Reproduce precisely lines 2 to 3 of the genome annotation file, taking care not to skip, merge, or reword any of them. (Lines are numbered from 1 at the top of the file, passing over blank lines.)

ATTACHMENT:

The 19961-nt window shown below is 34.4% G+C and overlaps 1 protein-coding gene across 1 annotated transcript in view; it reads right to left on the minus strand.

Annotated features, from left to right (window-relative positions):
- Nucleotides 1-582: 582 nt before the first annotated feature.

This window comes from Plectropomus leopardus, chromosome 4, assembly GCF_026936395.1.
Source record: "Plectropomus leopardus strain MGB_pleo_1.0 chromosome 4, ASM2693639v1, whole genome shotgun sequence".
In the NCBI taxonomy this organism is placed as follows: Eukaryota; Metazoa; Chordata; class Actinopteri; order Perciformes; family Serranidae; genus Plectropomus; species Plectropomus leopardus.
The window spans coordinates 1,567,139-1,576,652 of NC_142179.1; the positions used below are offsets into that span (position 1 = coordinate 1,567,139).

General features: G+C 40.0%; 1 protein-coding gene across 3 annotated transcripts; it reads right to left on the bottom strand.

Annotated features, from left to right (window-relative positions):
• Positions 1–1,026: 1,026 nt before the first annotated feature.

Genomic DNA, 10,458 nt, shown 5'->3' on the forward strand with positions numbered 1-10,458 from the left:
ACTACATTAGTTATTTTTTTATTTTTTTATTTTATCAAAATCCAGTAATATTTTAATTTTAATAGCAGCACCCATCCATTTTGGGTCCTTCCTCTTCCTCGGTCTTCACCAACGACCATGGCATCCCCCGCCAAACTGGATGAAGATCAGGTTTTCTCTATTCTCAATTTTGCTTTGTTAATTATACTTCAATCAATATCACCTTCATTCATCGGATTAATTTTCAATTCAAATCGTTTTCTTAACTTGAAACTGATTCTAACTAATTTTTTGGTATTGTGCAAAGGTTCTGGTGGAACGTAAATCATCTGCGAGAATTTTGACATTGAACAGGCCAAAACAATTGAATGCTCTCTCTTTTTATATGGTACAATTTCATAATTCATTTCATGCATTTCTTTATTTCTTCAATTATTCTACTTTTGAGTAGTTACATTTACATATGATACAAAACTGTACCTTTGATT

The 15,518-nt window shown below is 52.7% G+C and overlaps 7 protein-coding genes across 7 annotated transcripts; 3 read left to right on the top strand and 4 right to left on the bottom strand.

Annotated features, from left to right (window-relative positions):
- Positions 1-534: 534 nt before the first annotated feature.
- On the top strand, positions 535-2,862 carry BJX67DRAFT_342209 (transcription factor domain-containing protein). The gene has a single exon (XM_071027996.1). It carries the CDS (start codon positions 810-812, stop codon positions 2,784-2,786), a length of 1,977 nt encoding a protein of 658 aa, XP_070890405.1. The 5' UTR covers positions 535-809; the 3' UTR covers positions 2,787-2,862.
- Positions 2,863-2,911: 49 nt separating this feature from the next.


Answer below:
Annotated features, from left to right (window-relative positions):
- Nucleotides 1-582: 582 nt before the first annotated feature.